Traditionally, when a new instructor did not want to be bound to the restriction of his previous organization whether political, difference of opinions beliefs, and the lack of willingness to pay dues or share the income, the solution was a change of the style name.This might be one part of the cause.
There is another issue with Krav Maga. While in the last 20 years Krav Maga was spread in the world by few large civilian organizations, the irony was that the popularity was stressed much on the reputation of the IDF as a fighting army.
While here and there former trained martial artists won local sports competition in mma, Muai Thai, Boxing and other, yet the majority of the world accepted the name of the IDF, and some parts of the world developed demand to any export that came from Israel.
When Immi left the IDF he opened his first schools in Tel Aviv and Natanyah. He decided to "make Krav Maga Suitable to be taught to youngsters" basically mirroring the Dojo marketing system, and training system.
Immi had civilian students that after about 5 years became "Black Belts in Krav Maga". In years to come the First Krav Maga association was created, and not long after, differences of opinions and lack of agreements in running it split it.
As Immi got older, he was in a hurry to see the fruit of his Genius Masterpiece. He wanted the whole world to benefit of it. Being in a hurry, he was taking large short cuts and making it easier to foreign students to quickly get teaching degrees in Krav Maga that amounted to a civilian Black Belt degrees.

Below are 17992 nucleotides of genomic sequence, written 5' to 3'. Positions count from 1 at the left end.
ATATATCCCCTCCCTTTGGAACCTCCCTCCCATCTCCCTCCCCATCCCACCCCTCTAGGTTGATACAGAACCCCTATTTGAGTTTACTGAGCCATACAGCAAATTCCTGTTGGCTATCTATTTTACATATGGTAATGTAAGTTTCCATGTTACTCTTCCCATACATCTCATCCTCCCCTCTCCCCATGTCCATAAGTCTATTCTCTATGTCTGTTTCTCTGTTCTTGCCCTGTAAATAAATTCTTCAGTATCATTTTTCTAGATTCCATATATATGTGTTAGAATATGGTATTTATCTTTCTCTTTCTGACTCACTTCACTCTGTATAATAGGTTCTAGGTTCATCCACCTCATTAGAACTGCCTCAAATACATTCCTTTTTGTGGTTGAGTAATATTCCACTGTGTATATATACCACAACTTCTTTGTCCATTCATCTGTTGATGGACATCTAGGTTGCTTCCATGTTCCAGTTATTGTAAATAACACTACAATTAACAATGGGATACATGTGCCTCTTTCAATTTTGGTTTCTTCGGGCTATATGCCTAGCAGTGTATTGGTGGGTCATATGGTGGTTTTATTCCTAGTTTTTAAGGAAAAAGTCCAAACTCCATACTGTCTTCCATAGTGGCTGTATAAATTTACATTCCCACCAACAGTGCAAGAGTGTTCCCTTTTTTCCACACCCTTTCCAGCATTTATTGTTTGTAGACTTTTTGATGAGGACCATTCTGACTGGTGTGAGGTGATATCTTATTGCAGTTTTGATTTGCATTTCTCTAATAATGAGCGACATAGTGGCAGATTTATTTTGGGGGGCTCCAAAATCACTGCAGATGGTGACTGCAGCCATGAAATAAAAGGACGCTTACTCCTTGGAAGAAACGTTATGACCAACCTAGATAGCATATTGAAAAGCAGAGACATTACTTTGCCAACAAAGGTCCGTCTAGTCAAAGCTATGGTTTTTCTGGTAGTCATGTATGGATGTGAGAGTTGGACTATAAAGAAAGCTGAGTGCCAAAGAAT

Eli Avikzar was Immi's heir in the Israel Defense Force. So while many of Immi's civilian black belts did not know what Israel Defense Force Krav Maga was, Eli knew all about it.
Of course other issues such as Instructors and Black Belts thought that they were more senior than others and they all tried their best to get promoted, and Immi was a man of political peace and he tried to agree with all of them.
Then many civilian associations were created. Years later, many Israeli Martial Artists that started with the exotic names of the Orient of Karate, Judo, Jujitsu, Aikido, Ninjutsu, Kung Fu, Kyokushin Karate, GojuRyu, Shotokan and others found Immi's death as the perfect time to take pride of their Israeli heritage, and thought to take a ride on the reputation of Krav Maga.
Since Krav Maga in Hebrew translates to Contact Combat, and since Immi was dead, they felt it is the perfect time to switch.
Some took the time to learn a little Krav Maga or as much as they could, and some did not.
Over the history of martial arts, people learned from each other. uThey adopted various techniques that they felt would supplement their training and skills.
Wrestling techniques, transformed to a more "civil" fighting like the Judo where you could only grab your opponent's Gi (appeared to be cleaner, as it absorbs the sweat)and back to MMA later on and others. When students spent some time learning a Martial Art and switched, they tended to connect the dots and fill in the gaps of the lessons that they have missed.
At times, they came up with an improved method of fighting, and at times they lost the advantage of the lesson they missed.
Various Instructors at various intelligence level, and don't get me wrong, I am not getting petty over here, but what I mean is that people that made assumption using the knowledge and experiences they had and promoted themselves partially or truly believing in themselves, had gaps of various sizes and filled them to the best of their ability.
The obvious facts that sticks out are how come a former boxing and wrestling champion trained in Jujitsu as well, extracted most of the traditional training systems, creating Krav Maga. In addition, how come Eli Avikzar, trained in Aikido and Judo after he was trained in Krav Maga extracted all the long evasive motion of Aikido(tai sabaki) kept the leverages and applied the elements of Uyeshiba Laws of the Universe to a practical use with the Krav Maga principles based on Immi's theory.